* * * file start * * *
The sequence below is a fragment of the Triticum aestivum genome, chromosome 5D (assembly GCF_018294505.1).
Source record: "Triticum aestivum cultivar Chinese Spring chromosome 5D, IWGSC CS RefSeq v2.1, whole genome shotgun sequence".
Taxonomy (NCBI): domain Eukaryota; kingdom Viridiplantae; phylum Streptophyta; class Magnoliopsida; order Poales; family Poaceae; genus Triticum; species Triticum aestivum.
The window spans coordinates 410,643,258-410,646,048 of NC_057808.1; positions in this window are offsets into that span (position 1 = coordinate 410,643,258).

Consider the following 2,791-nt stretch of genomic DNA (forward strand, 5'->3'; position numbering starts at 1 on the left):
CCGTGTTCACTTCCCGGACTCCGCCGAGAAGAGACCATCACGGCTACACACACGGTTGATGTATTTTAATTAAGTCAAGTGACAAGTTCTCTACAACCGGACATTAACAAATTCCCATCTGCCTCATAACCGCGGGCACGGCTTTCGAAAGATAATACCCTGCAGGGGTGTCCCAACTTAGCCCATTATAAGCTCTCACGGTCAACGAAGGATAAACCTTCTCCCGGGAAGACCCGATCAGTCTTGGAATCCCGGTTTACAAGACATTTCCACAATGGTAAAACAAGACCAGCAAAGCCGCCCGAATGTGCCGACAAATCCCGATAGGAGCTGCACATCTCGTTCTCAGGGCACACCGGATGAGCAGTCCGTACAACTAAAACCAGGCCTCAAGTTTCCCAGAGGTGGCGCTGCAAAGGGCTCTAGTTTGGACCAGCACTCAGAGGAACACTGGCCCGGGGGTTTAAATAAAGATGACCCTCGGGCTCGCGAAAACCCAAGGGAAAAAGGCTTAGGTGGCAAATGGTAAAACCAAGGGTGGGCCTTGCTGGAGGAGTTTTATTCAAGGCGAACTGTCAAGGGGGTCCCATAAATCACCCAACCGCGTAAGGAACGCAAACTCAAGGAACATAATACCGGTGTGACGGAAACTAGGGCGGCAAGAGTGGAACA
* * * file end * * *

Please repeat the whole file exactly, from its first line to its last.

The sequence below is a fragment of the Triticum aestivum genome, chromosome 5D (assembly GCF_018294505.1).
Source record: "Triticum aestivum cultivar Chinese Spring chromosome 5D, IWGSC CS RefSeq v2.1, whole genome shotgun sequence".
Taxonomy (NCBI): domain Eukaryota; kingdom Viridiplantae; phylum Streptophyta; class Magnoliopsida; order Poales; family Poaceae; genus Triticum; species Triticum aestivum.
The window spans coordinates 410,643,258-410,646,048 of NC_057808.1; positions in this window are offsets into that span (position 1 = coordinate 410,643,258).

Consider the following 2,791-nt stretch of genomic DNA (forward strand, 5'->3'; position numbering starts at 1 on the left):
CCGTGTTCACTTCCCGGACTCCGCCGAGAAGAGACCATCACGGCTACACACACGGTTGATGTATTTTAATTAAGTCAAGTGACAAGTTCTCTACAACCGGACATTAACAAATTCCCATCTGCCTCATAACCGCGGGCACGGCTTTCGAAAGATAATACCCTGCAGGGGTGTCCCAACTTAGCCCATTATAAGCTCTCACGGTCAACGAAGGATAAACCTTCTCCCGGGAAGACCCGATCAGTCTTGGAATCCCGGTTTACAAGACATTTCCACAATGGTAAAACAAGACCAGCAAAGCCGCCCGAATGTGCCGACAAATCCCGATAGGAGCTGCACATCTCGTTCTCAGGGCACACCGGATGAGCAGTCCGTACAACTAAAACCAGGCCTCAAGTTTCCCAGAGGTGGCGCTGCAAAGGGCTCTAGTTTGGACCAGCACTCAGAGGAACACTGGCCCGGGGGTTTAAATAAAGATGACCCTCGGGCTCGCGAAAACCCAAGGGAAAAAGGCTTAGGTGGCAAATGGTAAAACCAAGGGTGGGCCTTGCTGGAGGAGTTTTATTCAAGGCGAACTGTCAAGGGGGTCCCATAAATCACCCAACCGCGTAAGGAACGCAAACTCAAGGAACATAATACCGGTGTGACGGAAACTAGGGCGGCAAGAGTGGAACA